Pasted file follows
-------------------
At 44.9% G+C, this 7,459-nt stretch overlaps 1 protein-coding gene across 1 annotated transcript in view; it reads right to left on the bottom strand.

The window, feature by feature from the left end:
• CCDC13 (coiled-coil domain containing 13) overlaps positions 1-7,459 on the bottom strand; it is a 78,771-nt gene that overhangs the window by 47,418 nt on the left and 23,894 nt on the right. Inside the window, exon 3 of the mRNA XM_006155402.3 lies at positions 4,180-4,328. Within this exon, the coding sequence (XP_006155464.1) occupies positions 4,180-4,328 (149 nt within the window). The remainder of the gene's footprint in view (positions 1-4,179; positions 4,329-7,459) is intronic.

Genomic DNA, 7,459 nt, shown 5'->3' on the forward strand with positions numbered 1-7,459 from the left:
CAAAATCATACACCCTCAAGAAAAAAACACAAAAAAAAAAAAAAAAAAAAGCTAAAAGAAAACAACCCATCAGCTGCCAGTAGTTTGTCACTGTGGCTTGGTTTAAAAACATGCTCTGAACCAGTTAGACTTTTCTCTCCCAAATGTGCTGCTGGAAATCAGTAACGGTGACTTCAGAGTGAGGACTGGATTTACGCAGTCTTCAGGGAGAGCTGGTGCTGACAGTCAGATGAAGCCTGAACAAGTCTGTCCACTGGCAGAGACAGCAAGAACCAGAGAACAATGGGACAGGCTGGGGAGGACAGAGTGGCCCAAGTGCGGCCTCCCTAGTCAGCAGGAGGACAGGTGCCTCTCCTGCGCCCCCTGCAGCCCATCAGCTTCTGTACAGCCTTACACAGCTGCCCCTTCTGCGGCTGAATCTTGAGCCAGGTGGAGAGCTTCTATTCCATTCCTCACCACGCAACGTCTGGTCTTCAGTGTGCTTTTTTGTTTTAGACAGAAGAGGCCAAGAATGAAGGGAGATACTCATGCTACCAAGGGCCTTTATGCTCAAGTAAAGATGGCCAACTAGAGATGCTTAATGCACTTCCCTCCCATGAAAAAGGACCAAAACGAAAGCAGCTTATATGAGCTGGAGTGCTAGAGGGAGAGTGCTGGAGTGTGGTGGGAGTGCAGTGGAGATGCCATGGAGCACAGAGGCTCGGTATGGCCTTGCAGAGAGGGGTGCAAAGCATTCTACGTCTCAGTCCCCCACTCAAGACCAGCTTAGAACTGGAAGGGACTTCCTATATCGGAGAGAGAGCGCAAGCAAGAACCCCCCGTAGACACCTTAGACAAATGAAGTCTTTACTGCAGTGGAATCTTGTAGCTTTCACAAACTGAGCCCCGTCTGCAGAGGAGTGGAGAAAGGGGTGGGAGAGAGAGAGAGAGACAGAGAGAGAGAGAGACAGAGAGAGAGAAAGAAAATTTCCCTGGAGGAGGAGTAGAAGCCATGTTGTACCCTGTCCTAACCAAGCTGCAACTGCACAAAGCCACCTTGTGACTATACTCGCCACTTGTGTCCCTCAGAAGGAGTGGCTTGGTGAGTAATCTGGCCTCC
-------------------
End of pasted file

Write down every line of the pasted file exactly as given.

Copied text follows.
At 44.9% G+C, this 7,459-nt stretch overlaps 1 protein-coding gene across 1 annotated transcript in view; it reads right to left on the bottom strand.

The window, feature by feature from the left end:
• CCDC13 (coiled-coil domain containing 13) overlaps positions 1-7,459 on the bottom strand; it is a 78,771-nt gene that overhangs the window by 47,418 nt on the left and 23,894 nt on the right. Inside the window, exon 3 of the mRNA XM_006155402.3 lies at positions 4,180-4,328. Within this exon, the coding sequence (XP_006155464.1) occupies positions 4,180-4,328 (149 nt within the window). The remainder of the gene's footprint in view (positions 1-4,179; positions 4,329-7,459) is intronic.

Genomic DNA, 7,459 nt, shown 5'->3' on the forward strand with positions numbered 1-7,459 from the left:
CAAAATCATACACCCTCAAGAAAAAAACACAAAAAAAAAAAAAAAAAAAAGCTAAAAGAAAACAACCCATCAGCTGCCAGTAGTTTGTCACTGTGGCTTGGTTTAAAAACATGCTCTGAACCAGTTAGACTTTTCTCTCCCAAATGTGCTGCTGGAAATCAGTAACGGTGACTTCAGAGTGAGGACTGGATTTACGCAGTCTTCAGGGAGAGCTGGTGCTGACAGTCAGATGAAGCCTGAACAAGTCTGTCCACTGGCAGAGACAGCAAGAACCAGAGAACAATGGGACAGGCTGGGGAGGACAGAGTGGCCCAAGTGCGGCCTCCCTAGTCAGCAGGAGGACAGGTGCCTCTCCTGCGCCCCCTGCAGCCCATCAGCTTCTGTACAGCCTTACACAGCTGCCCCTTCTGCGGCTGAATCTTGAGCCAGGTGGAGAGCTTCTATTCCATTCCTCACCACGCAACGTCTGGTCTTCAGTGTGCTTTTTTGTTTTAGACAGAAGAGGCCAAGAATGAAGGGAGATACTCATGCTACCAAGGGCCTTTATGCTCAAGTAAAGATGGCCAACTAGAGATGCTTAATGCACTTCCCTCCCATGAAAAAGGACCAAAACGAAAGCAGCTTATATGAGCTGGAGTGCTAGAGGGAGAGTGCTGGAGTGTGGTGGGAGTGCAGTGGAGATGCCATGGAGCACAGAGGCTCGGTATGGCCTTGCAGAGAGGGGTGCAAAGCATTCTACGTCTCAGTCCCCCACTCAAGACCAGCTTAGAACTGGAAGGGACTTCCTATATCGGAGAGAGAGCGCAAGCAAGAACCCCCCGTAGACACCTTAGACAAATGAAGTCTTTACTGCAGTGGAATCTTGTAGCTTTCACAAACTGAGCCCCGTCTGCAGAGGAGTGGAGAAAGGGGTGGGAGAGAGAGAGAGAGACAGAGAGAGAGAGAGACAGAGAGAGAGAAAGAAAATTTCCCTGGAGGAGGAGTAGAAGCCATGTTGTACCCTGTCCTAACCAAGCTGCAACTGCACAAAGCCACCTTGTGACTATACTCGCCACTTGTGTCCCTCAGAAGGAGTGGCTTGGTGAGTAATCTGGCCTCC